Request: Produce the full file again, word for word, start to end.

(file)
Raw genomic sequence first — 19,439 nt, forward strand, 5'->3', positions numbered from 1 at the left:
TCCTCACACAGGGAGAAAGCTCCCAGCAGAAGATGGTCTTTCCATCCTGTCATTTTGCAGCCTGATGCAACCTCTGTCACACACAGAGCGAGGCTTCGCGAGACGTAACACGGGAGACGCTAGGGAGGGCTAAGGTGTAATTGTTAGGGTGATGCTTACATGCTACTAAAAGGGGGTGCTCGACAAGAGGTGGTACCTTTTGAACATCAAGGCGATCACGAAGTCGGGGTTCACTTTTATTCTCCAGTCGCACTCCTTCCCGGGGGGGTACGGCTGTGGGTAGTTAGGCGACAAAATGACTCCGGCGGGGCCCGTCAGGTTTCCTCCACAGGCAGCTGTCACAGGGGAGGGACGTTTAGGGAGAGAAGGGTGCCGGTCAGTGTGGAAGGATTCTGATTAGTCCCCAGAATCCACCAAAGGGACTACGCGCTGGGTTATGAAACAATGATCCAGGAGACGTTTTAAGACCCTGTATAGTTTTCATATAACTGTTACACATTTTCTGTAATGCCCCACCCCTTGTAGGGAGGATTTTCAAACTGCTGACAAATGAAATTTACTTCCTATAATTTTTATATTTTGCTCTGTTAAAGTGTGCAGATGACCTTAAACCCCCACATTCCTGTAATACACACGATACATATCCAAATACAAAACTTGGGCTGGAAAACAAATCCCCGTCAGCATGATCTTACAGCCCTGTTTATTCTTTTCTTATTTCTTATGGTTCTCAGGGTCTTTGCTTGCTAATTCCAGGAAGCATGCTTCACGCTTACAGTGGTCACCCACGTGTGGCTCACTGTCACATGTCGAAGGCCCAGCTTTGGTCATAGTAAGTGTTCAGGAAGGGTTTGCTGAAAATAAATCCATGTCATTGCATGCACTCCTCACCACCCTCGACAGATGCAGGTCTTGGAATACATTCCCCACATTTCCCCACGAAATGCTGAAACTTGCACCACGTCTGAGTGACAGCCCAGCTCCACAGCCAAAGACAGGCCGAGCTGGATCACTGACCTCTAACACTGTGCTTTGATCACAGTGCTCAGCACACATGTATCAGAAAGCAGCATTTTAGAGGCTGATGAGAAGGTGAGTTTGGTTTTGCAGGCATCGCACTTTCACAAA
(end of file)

Raw genomic sequence first — 19,439 nt, forward strand, 5'->3', positions numbered from 1 at the left:
TCCTCACACAGGGAGAAAGCTCCCAGCAGAAGATGGTCTTTCCATCCTGTCATTTTGCAGCCTGATGCAACCTCTGTCACACACAGAGCGAGGCTTCGCGAGACGTAACACGGGAGACGCTAGGGAGGGCTAAGGTGTAATTGTTAGGGTGATGCTTACATGCTACTAAAAGGGGGTGCTCGACAAGAGGTGGTACCTTTTGAACATCAAGGCGATCACGAAGTCGGGGTTCACTTTTATTCTCCAGTCGCACTCCTTCCCGGGGGGGTACGGCTGTGGGTAGTTAGGCGACAAAATGACTCCGGCGGGGCCCGTCAGGTTTCCTCCACAGGCAGCTGTCACAGGGGAGGGACGTTTAGGGAGAGAAGGGTGCCGGTCAGTGTGGAAGGATTCTGATTAGTCCCCAGAATCCACCAAAGGGACTACGCGCTGGGTTATGAAACAATGATCCAGGAGACGTTTTAAGACCCTGTATAGTTTTCATATAACTGTTACACATTTTCTGTAATGCCCCACCCCTTGTAGGGAGGATTTTCAAACTGCTGACAAATGAAATTTACTTCCTATAATTTTTATATTTTGCTCTGTTAAAGTGTGCAGATGACCTTAAACCCCCACATTCCTGTAATACACACGATACATATCCAAATACAAAACTTGGGCTGGAAAACAAATCCCCGTCAGCATGATCTTACAGCCCTGTTTATTCTTTTCTTATTTCTTATGGTTCTCAGGGTCTTTGCTTGCTAATTCCAGGAAGCATGCTTCACGCTTACAGTGGTCACCCACGTGTGGCTCACTGTCACATGTCGAAGGCCCAGCTTTGGTCATAGTAAGTGTTCAGGAAGGGTTTGCTGAAAATAAATCCATGTCATTGCATGCACTCCTCACCACCCTCGACAGATGCAGGTCTTGGAATACATTCCCCACATTTCCCCACGAAATGCTGAAACTTGCACCACGTCTGAGTGACAGCCCAGCTCCACAGCCAAAGACAGGCCGAGCTGGATCACTGACCTCTAACACTGTGCTTTGATCACAGTGCTCAGCACACATGTATCAGAAAGCAGCATTTTAGAGGCTGATGAGAAGGTGAGTTTGGTTTTGCAGGCATCGCACTTTCACAAA